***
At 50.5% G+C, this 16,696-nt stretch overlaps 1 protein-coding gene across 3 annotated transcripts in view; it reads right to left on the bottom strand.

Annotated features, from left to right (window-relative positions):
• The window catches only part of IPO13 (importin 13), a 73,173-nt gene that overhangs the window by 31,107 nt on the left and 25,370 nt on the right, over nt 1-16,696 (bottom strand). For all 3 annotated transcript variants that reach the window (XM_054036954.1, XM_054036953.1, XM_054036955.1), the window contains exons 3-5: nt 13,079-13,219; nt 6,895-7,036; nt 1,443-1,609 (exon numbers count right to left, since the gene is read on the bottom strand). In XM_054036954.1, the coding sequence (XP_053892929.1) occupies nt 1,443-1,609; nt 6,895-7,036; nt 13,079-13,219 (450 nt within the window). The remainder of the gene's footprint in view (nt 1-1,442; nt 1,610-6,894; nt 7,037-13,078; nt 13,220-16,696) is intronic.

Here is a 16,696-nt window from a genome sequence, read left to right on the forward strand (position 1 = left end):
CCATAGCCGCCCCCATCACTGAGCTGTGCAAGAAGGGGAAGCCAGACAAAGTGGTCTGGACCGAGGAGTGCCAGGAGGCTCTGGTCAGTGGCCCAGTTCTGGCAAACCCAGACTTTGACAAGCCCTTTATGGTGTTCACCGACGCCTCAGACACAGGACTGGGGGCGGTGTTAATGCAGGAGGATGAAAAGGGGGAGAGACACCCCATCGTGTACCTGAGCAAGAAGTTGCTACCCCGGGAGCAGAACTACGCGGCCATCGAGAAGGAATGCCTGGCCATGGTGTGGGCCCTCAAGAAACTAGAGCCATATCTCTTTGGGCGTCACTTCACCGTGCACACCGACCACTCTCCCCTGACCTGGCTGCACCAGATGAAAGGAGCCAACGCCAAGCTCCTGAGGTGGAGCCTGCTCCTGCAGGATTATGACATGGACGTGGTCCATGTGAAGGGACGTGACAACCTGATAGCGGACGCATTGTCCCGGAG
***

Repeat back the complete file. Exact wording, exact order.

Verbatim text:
At 50.5% G+C, this 16,696-nt stretch overlaps 1 protein-coding gene across 3 annotated transcripts in view; it reads right to left on the bottom strand.

Annotated features, from left to right (window-relative positions):
• The window catches only part of IPO13 (importin 13), a 73,173-nt gene that overhangs the window by 31,107 nt on the left and 25,370 nt on the right, over nt 1-16,696 (bottom strand). For all 3 annotated transcript variants that reach the window (XM_054036954.1, XM_054036953.1, XM_054036955.1), the window contains exons 3-5: nt 13,079-13,219; nt 6,895-7,036; nt 1,443-1,609 (exon numbers count right to left, since the gene is read on the bottom strand). In XM_054036954.1, the coding sequence (XP_053892929.1) occupies nt 1,443-1,609; nt 6,895-7,036; nt 13,079-13,219 (450 nt within the window). The remainder of the gene's footprint in view (nt 1-1,442; nt 1,610-6,894; nt 7,037-13,078; nt 13,220-16,696) is intronic.

Here is a 16,696-nt window from a genome sequence, read left to right on the forward strand (position 1 = left end):
CCATAGCCGCCCCCATCACTGAGCTGTGCAAGAAGGGGAAGCCAGACAAAGTGGTCTGGACCGAGGAGTGCCAGGAGGCTCTGGTCAGTGGCCCAGTTCTGGCAAACCCAGACTTTGACAAGCCCTTTATGGTGTTCACCGACGCCTCAGACACAGGACTGGGGGCGGTGTTAATGCAGGAGGATGAAAAGGGGGAGAGACACCCCATCGTGTACCTGAGCAAGAAGTTGCTACCCCGGGAGCAGAACTACGCGGCCATCGAGAAGGAATGCCTGGCCATGGTGTGGGCCCTCAAGAAACTAGAGCCATATCTCTTTGGGCGTCACTTCACCGTGCACACCGACCACTCTCCCCTGACCTGGCTGCACCAGATGAAAGGAGCCAACGCCAAGCTCCTGAGGTGGAGCCTGCTCCTGCAGGATTATGACATGGACGTGGTCCATGTGAAGGGACGTGACAACCTGATAGCGGACGCATTGTCCCGGAG